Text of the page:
Over the course of the twentieth century, evangelicals have in a variety of ways adjusted their world view to accommodate the changes in modern life. At the same time, there are important continuities between the ideas and attitudes of evangelicals in the 1920s and those of the late 1970s. Little attention has actually been paid to changes in this important social and political group since the Scopes trial and the election of 1976, when evangelical concerns played a major role in national politics. David Watt, in this readable and persuasive book, examines what happened in that fifty-year period. This book is an intellectual history of the evangelical movement in the period of its rise to prominence and power.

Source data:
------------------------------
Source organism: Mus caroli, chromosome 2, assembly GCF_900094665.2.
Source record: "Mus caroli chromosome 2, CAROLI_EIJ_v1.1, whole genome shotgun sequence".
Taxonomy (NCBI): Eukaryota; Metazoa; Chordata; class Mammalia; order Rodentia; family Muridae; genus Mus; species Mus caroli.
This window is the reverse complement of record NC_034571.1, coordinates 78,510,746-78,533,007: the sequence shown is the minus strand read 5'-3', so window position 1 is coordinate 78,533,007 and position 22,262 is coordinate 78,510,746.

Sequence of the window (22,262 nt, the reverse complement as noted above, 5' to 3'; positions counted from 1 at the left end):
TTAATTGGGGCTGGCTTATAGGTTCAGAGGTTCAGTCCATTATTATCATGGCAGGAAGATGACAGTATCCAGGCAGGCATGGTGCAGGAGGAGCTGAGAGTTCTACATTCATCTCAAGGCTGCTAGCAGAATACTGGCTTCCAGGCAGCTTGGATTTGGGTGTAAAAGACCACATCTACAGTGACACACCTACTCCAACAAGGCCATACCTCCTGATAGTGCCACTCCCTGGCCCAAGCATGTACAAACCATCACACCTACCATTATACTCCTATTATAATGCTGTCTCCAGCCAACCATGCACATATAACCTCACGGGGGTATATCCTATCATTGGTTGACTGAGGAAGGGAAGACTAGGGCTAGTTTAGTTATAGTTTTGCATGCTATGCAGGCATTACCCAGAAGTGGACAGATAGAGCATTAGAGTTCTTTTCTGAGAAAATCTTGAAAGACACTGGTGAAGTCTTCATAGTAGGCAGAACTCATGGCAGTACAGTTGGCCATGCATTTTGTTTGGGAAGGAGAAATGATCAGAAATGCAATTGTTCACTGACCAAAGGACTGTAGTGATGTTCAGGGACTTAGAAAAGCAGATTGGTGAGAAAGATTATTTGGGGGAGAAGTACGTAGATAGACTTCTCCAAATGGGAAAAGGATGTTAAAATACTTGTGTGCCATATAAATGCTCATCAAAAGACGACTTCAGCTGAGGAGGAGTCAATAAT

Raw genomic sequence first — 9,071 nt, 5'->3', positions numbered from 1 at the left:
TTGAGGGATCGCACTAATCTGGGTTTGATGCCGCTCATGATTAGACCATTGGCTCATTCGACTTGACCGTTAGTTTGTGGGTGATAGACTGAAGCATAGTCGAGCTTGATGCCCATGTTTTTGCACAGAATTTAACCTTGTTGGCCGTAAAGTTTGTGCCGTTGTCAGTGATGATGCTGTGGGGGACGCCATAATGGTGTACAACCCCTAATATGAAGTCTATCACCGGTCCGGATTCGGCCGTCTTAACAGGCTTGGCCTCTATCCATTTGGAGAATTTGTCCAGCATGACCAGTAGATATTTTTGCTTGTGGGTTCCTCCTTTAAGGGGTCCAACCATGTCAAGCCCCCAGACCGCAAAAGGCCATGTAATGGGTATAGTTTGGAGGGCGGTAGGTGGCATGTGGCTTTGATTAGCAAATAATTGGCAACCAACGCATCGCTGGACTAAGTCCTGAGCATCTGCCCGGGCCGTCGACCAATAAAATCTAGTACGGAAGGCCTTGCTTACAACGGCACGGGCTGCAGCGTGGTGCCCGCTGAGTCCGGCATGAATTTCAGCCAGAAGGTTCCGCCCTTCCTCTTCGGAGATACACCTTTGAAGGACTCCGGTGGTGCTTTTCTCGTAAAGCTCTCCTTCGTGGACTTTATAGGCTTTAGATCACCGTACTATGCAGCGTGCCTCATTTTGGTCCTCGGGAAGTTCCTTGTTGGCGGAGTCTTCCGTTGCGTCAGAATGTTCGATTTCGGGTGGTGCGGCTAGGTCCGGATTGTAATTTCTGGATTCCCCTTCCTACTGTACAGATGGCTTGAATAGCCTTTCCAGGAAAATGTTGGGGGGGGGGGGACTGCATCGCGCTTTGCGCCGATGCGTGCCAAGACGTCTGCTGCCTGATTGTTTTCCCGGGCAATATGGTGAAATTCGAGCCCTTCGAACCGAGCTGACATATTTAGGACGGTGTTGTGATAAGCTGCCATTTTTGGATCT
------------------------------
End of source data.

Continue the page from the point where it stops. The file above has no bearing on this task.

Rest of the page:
What Watt finds is that changes were more striking than continuities. Many of these changes manifested themselves in shifts of focus--from an emphasis on the second coming of Christ to the family, from privatization to politicization of religious concerns, from an antipathy to therapeutic practices to an acceptance of many of the assumptions of modern psychology. Watt believes that evangelicalism, as every other "ism," is subject to the influence of conflicting ideologies.
The book explores ideas and attitudes, not practice. It is based on the popular literature produced by evangelicals. In many ways it does not develop and prove a thesis; rather, it puts what we think we know about the experience of evangelicalism in this country into the context of the lives of evangelicals themselves.